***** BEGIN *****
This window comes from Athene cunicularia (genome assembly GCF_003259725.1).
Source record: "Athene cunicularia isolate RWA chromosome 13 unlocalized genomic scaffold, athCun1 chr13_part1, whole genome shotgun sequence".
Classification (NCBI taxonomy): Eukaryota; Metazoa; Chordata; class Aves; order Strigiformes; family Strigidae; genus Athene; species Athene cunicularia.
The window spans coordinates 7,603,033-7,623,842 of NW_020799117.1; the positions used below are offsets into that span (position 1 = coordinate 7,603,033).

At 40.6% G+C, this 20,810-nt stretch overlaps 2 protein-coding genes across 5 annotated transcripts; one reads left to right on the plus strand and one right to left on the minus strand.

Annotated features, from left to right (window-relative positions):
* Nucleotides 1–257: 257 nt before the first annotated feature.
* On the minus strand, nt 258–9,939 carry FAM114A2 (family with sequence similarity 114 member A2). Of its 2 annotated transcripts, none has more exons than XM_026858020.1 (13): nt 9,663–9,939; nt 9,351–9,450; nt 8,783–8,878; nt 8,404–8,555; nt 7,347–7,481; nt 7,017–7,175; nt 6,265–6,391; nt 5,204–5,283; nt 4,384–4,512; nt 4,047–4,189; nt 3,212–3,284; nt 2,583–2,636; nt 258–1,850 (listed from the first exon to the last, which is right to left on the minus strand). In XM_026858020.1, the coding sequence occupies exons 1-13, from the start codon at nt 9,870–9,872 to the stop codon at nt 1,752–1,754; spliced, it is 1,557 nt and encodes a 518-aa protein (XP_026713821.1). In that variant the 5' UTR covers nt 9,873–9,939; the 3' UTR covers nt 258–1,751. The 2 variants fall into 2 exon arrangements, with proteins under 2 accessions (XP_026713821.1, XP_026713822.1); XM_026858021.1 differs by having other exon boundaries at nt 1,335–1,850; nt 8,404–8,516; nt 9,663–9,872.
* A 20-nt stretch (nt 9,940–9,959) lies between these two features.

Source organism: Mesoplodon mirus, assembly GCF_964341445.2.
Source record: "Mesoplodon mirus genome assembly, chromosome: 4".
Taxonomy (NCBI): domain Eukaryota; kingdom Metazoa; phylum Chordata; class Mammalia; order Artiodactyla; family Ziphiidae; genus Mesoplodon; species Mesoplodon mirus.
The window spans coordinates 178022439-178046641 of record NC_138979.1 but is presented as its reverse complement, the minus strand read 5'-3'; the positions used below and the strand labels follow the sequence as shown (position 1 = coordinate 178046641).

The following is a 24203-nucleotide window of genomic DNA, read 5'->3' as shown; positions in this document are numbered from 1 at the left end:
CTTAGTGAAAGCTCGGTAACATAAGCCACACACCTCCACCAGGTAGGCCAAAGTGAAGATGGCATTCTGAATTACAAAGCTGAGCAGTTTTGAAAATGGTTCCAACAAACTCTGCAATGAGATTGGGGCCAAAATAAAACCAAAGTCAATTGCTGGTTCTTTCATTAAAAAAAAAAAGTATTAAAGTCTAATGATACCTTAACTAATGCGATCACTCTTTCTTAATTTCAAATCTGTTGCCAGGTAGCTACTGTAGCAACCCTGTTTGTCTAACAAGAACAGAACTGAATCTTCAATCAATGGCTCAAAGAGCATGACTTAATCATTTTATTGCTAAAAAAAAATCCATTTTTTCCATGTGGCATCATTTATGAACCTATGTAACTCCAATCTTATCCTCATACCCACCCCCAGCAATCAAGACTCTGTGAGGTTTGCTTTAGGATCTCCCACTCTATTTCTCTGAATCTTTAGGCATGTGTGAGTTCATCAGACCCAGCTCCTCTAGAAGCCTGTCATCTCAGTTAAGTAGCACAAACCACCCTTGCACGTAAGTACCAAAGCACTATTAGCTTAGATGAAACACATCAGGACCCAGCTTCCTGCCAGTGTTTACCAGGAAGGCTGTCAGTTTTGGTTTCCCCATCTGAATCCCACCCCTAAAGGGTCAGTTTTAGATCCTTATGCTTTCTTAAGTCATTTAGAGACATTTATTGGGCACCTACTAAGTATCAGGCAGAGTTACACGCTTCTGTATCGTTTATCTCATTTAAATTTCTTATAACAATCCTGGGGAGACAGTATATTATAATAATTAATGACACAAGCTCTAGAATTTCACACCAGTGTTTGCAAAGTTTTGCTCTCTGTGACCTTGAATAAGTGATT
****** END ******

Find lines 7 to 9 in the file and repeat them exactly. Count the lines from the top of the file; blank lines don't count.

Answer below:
* Nucleotides 1–257: 257 nt before the first annotated feature.
* On the minus strand, nt 258–9,939 carry FAM114A2 (family with sequence similarity 114 member A2). Of its 2 annotated transcripts, none has more exons than XM_026858020.1 (13): nt 9,663–9,939; nt 9,351–9,450; nt 8,783–8,878; nt 8,404–8,555; nt 7,347–7,481; nt 7,017–7,175; nt 6,265–6,391; nt 5,204–5,283; nt 4,384–4,512; nt 4,047–4,189; nt 3,212–3,284; nt 2,583–2,636; nt 258–1,850 (listed from the first exon to the last, which is right to left on the minus strand). In XM_026858020.1, the coding sequence occupies exons 1-13, from the start codon at nt 9,870–9,872 to the stop codon at nt 1,752–1,754; spliced, it is 1,557 nt and encodes a 518-aa protein (XP_026713821.1). In that variant the 5' UTR covers nt 9,873–9,939; the 3' UTR covers nt 258–1,751. The 2 variants fall into 2 exon arrangements, with proteins under 2 accessions (XP_026713821.1, XP_026713822.1); XM_026858021.1 differs by having other exon boundaries at nt 1,335–1,850; nt 8,404–8,516; nt 9,663–9,872.
* A 20-nt stretch (nt 9,940–9,959) lies between these two features.